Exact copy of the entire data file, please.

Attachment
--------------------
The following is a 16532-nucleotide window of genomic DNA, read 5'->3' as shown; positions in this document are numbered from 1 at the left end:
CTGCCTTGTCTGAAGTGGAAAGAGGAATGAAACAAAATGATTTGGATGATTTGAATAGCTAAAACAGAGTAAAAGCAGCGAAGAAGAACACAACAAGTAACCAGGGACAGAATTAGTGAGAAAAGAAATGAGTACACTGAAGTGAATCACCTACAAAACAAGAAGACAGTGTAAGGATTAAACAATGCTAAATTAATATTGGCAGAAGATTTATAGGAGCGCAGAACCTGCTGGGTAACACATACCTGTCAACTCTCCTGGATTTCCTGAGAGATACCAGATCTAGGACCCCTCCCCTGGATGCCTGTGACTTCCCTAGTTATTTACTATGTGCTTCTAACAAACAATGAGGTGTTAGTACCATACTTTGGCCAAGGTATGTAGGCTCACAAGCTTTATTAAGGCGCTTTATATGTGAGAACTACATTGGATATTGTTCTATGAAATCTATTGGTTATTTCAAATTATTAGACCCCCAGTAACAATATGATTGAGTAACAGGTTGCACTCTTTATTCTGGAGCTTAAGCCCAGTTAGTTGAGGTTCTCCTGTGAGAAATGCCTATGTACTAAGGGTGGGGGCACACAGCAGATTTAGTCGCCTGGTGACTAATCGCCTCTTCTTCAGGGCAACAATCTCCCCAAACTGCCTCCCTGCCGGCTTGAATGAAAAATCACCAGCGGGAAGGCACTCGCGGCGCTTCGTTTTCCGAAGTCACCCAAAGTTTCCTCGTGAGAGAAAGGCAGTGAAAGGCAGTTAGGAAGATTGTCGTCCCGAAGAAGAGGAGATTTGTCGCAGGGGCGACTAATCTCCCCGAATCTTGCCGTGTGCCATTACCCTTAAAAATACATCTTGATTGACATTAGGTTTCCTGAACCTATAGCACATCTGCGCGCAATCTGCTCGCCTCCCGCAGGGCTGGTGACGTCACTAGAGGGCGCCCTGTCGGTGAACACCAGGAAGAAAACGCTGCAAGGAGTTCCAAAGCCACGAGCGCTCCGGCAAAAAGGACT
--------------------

The following is a 16532-nucleotide window of genomic DNA, read 5'->3' as shown; positions in this document are numbered from 1 at the left end:
CTGCCTTGTCTGAAGTGGAAAGAGGAATGAAACAAAATGATTTGGATGATTTGAATAGCTAAAACAGAGTAAAAGCAGCGAAGAAGAACACAACAAGTAACCAGGGACAGAATTAGTGAGAAAAGAAATGAGTACACTGAAGTGAATCACCTACAAAACAAGAAGACAGTGTAAGGATTAAACAATGCTAAATTAATATTGGCAGAAGATTTATAGGAGCGCAGAACCTGCTGGGTAACACATACCTGTCAACTCTCCTGGATTTCCTGAGAGATACCAGATCTAGGACCCCTCCCCTGGATGCCTGTGACTTCCCTAGTTATTTACTATGTGCTTCTAACAAACAATGAGGTGTTAGTACCATACTTTGGCCAAGGTATGTAGGCTCACAAGCTTTATTAAGGCGCTTTATATGTGAGAACTACATTGGATATTGTTCTATGAAATCTATTGGTTATTTCAAATTATTAGACCCCCAGTAACAATATGATTGAGTAACAGGTTGCACTCTTTATTCTGGAGCTTAAGCCCAGTTAGTTGAGGTTCTCCTGTGAGAAATGCCTATGTACTAAGGGTGGGGGCACACAGCAGATTTAGTCGCCTGGTGACTAATCGCCTCTTCTTCAGGGCAACAATCTCCCCAAACTGCCTCCCTGCCGGCTTGAATGAAAAATCACCAGCGGGAAGGCACTCGCGGCGCTTCGTTTTCCGAAGTCACCCAAAGTTTCCTCGTGAGAGAAAGGCAGTGAAAGGCAGTTAGGAAGATTGTCGTCCCGAAGAAGAGGAGATTTGTCGCAGGGGCGACTAATCTCCCCGAATCTTGCCGTGTGCCATTACCCTTAAAAATACATCTTGATTGACATTAGGTTTCCTGAACCTATAGCACATCTGCGCGCAATCTGCTCGCCTCCCGCAGGGCTGGTGACGTCACTAGAGGGCGCCCTGTCGGTGAACACCAGGAAGAAAACGCTGCAAGGAGTTCCAAAGCCACGAGCGCTCCGGCAAAAAGGACT